Muladhara Chakra and Hatha Yoga

You can balance your Muladhara Chakra with Hatha yoga, the physical practice of yoga. Through the practice of the postures, bring awareness into your physical body. With breath awareness, envision prana flowing to specific areas of the body—nourishing the tissues and organs, strengthening, soothing muscles and joints. During Hatha yoga, you bring life and health into the physical body and feel your connection to the living, supportive earth. When you feel ungrounded, bring energy to the Muladhara Chakra through Hatha yoga to feel grounded, safe, and connected.

When practicing Hatha yoga, listen carefully to your body. If you feel sharp pain, slowly lessen the intensity or come out of the posture. If you feel just a little discomfort, not sharp pain, take deep breaths and envision your breath going into that area. This can dislodge a block and allow prana to flow, a wonderful benefit of yoga.

Svadhistana Chakra and Tantra Yoga

Tantra yoga is a specific practice that includes meditation on the chakras and the importance of awakening the Kundalini energy to unite with divine consciousness, Shiva. Tantra yoga also supports enjoying and being present with the sweetness of being alive in the physical body. Tantra is often associated with sexuality, with the idea that if you practice Tantra it will improve your experience of sex. Because of its regard for enjoying the sweetness in life, it relates to the Svadhistana Chakra. One of the forms of meditation that Tantra teaches is Japa, repeating a mantra using malas.

Malas and Meditation

Adding malas to your meditation practice can help focus your mind and allow you to pray in increments of the number 108, a sacred number in the yogic tradition as well as other traditions. Mala beads are made of various materials such as wood, gemstones, and crystals. You can choose a set of malas based on the energy associated with each crystal, and be sure to cleanse the crystals before your first use.

Malas are sacred objects; as you infuse them with blessings and prayers they hold that vibration. They are strung as a loop of 108 beads, and you can wear them around your neck as protection and a reminder of your dedication to your practice.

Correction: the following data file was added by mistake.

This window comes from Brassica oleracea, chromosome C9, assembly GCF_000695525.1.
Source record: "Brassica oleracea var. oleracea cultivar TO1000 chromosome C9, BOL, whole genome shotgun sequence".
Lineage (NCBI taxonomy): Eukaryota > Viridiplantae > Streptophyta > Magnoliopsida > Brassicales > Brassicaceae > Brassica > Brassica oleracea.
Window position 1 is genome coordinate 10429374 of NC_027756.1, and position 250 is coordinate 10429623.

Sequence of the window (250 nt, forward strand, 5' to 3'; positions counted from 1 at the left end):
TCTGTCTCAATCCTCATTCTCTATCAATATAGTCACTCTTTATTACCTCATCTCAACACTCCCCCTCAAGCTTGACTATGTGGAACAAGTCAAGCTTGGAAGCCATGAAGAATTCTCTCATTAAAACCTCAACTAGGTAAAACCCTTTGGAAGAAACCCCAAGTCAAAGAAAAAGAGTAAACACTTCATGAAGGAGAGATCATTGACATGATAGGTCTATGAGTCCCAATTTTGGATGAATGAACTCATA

To practice Japa:

1. Get in a comfortable position for meditation, in a quiet spot.

2. Choose a mantra.

3. Start with the bead next to the “guru” bead, which is the bead at the knot. Hold the first bead in between your thumb and middle finger. Move the beads between those two fingers, and at each bead repeat the mantra you've chosen.

4. When you've passed each bead through your fingers and you arrive at the guru bead, you've done 108 repetitions. Do not cross over or use the guru bead. Instead, you can do another round by passing the beads between your fingers in the other direction.

5. After you've completed your Japa meditation for the number of rounds you've chosen, take a few moments to stop and integrate the experience. Allow the effects of the Japa to resonate within you

To practice Japa you can chant or repeat “om” at each bead, or you can choose a longer mantra. There are many Sanskrit mantras with specific intentions such as healing, prosperity, and surrender. You can also pick a line from a prayer from any religious or cultural tradition that works for you and connects you to the divine. A prayer that is considered the prayer of all prayers in Sanskrit is Om mani padme hum, which has been translated to mean in the jewel of the lotus. This is a metaphorical translation. The lotus is the sacred flower of the yogic tradition, and each of the chakras appears in the shape of a lotus flower, with a divine god or goddess inside on yet another lotus. Om mani padme hum isn't literally translatable; the phrase is said to contain all the teachings of the Buddha.

Chanting, speaking, or thinking a mantra creates a vibration. The energy of that vibration creates healing for you and affects others. In 1993, a study in Washington, DC, researched the effect of several people meditating from June 7 to July 30. The rate of violent crime significantly dropped. See the movie What the Bleep Do We Know?! and www.istpp.org/crime_prevention.

When you repeat a mantra, the meaning and vibration of the words have healing power. The second chakra is associated with emotions, which can pull you away from a feeling of equilibrium and focus. Repeating a mantra helps you become one-pointed in focus as you focus on repeating the mantra and moving the beads through your fingers. This type of focus is also one of the niyamas: Dharana. The second chakra is also associated with sweetness, and practicing Japa can connect you to the sweetness of whatever you are meditating on.

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